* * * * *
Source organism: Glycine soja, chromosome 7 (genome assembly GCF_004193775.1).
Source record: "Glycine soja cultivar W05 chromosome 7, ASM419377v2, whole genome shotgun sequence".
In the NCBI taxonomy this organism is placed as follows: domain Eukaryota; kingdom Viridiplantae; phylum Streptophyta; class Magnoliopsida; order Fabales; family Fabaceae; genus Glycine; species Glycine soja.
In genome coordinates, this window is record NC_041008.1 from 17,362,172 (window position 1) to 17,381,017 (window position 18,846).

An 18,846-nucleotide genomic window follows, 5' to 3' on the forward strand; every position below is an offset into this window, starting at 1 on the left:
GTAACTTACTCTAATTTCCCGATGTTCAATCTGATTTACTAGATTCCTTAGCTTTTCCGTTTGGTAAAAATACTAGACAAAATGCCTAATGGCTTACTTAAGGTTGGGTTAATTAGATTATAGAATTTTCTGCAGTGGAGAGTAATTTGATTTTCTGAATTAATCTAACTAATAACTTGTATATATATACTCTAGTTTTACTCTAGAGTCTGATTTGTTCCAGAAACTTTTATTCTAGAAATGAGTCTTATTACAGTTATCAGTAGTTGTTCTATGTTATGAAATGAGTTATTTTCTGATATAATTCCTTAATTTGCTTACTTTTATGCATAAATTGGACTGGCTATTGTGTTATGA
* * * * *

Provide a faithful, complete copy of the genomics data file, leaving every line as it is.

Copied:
Source organism: Glycine soja, chromosome 7 (genome assembly GCF_004193775.1).
Source record: "Glycine soja cultivar W05 chromosome 7, ASM419377v2, whole genome shotgun sequence".
In the NCBI taxonomy this organism is placed as follows: domain Eukaryota; kingdom Viridiplantae; phylum Streptophyta; class Magnoliopsida; order Fabales; family Fabaceae; genus Glycine; species Glycine soja.
In genome coordinates, this window is record NC_041008.1 from 17,362,172 (window position 1) to 17,381,017 (window position 18,846).

An 18,846-nucleotide genomic window follows, 5' to 3' on the forward strand; every position below is an offset into this window, starting at 1 on the left:
GTAACTTACTCTAATTTCCCGATGTTCAATCTGATTTACTAGATTCCTTAGCTTTTCCGTTTGGTAAAAATACTAGACAAAATGCCTAATGGCTTACTTAAGGTTGGGTTAATTAGATTATAGAATTTTCTGCAGTGGAGAGTAATTTGATTTTCTGAATTAATCTAACTAATAACTTGTATATATATACTCTAGTTTTACTCTAGAGTCTGATTTGTTCCAGAAACTTTTATTCTAGAAATGAGTCTTATTACAGTTATCAGTAGTTGTTCTATGTTATGAAATGAGTTATTTTCTGATATAATTCCTTAATTTGCTTACTTTTATGCATAAATTGGACTGGCTATTGTGTTATGA